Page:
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Planning and joining 3x5 reclaimed beams

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Forum topic by DP1 posted 11-07-2018 04:47 PM 340 views 0 times favorited 13 replies Add to Favorites Watch
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DP1

3 posts in 9 days


11-07-2018 04:47 PM

I only have a table top planner and one of the beams is slightly bowed. I know on a thinner board without a sled the planner will just bend and follow the bow. Will that happen on these beams? Don’t think the planner can bend the board. They are 10 feet long and would prefer not to make a huge sled. I also want to plane the 3 inch side in order to join the boards together into a large farm table. Will this work? Recommendations?? Never made a table top before.


13 replies so far

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LesB

1838 posts in 3616 days


#1 posted 11-07-2018 05:57 PM

With your limited equipment I think I would find a local wood working shop with the proper equipment to handle the planing part of the job.

-- Les B, Oregon

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Rich

3754 posts in 763 days


#2 posted 11-07-2018 07:24 PM

It it a Franklin planner? Given that the beams are 10 feet long and your planer in feed and out feed tables probably only span maybe 3, the beam will still follow its curvature as it passes through.

-- Half of what we read or hear about finishing is right. We just don’t know which half! — Bob Flexner

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OSU55

1924 posts in 2163 days


#3 posted 11-07-2018 07:48 PM

The beam will have to be supported at each end of the bow, ie a sled, to remove the bow. It will work, the planer wont have enough downforce to straighten the beam out.

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DP1

3 posts in 9 days


#4 posted 11-09-2018 03:39 PM

Rich, I was going to support the beam on each side of the planer with roller stands that I have. Osu55, This may be a stupid question but would I want to plane with bow up or bow down? Can you describe a little more how I can put a sled on each side of the bow.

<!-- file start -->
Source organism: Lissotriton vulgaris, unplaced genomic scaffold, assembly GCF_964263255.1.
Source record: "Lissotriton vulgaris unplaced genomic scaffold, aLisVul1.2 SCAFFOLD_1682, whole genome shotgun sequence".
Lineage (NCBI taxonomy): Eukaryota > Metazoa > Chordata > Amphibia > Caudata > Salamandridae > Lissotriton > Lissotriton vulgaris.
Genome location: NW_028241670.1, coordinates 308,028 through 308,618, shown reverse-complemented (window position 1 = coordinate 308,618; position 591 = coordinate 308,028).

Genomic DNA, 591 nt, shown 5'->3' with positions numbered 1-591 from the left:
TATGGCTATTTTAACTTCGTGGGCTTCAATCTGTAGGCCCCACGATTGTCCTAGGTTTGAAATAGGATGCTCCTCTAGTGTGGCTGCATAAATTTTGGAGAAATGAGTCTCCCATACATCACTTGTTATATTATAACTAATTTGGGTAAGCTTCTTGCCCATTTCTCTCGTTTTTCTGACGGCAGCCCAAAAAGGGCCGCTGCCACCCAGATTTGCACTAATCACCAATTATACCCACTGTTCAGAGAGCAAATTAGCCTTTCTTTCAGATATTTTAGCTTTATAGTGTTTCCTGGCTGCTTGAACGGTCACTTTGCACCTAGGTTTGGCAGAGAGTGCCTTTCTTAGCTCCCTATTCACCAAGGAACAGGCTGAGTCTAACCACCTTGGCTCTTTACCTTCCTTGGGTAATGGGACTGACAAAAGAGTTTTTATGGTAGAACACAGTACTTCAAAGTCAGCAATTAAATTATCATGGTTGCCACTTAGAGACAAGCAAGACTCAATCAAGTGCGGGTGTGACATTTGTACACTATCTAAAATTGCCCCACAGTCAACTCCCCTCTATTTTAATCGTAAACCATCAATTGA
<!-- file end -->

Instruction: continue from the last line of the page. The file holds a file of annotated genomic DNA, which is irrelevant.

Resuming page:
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Rich

3754 posts in 763 days


#5 posted 11-09-2018 03:52 PM


Rich, I was going to support the beam on each side of the planer with roller stands that I have.

- DP1

You didn’t mention that in your original post. A roller won’t support the full length of the beam. What’s going to happen when the end of it goes past the roller?

Your best bet is to get it close with a hand plane, then run it through the planer.

-- Half of what we read or hear about finishing is right. We just don’t know which half! — Bob Flexner

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Rich

3754 posts in 763 days


#6 posted 11-09-2018 03:53 PM

.

-- Half of what we read or hear about finishing is right. We just don’t know which half! — Bob Flexner

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OSU55

1924 posts in 2163 days


#7 posted 11-09-2018 03:54 PM



Rich, I was going to support the beam on each side of the planer with roller stands that I have. Osu55, This may be a stupid question but would I want to plane with bow up or bow down? Can you describe a little more how I can put a sled on each side of the bow.

- DP1


May be wrong but put the hi center up, support each end with a piece of wood that will ride on the roller stands. Have to get everything coplaner to work correctly. I’m thinking that the bottom of the beam will not touch the planer bed.After getting the “center” long enough to be supported by the planer bed, flip and work on the hi ends. Flip back and forth to flat.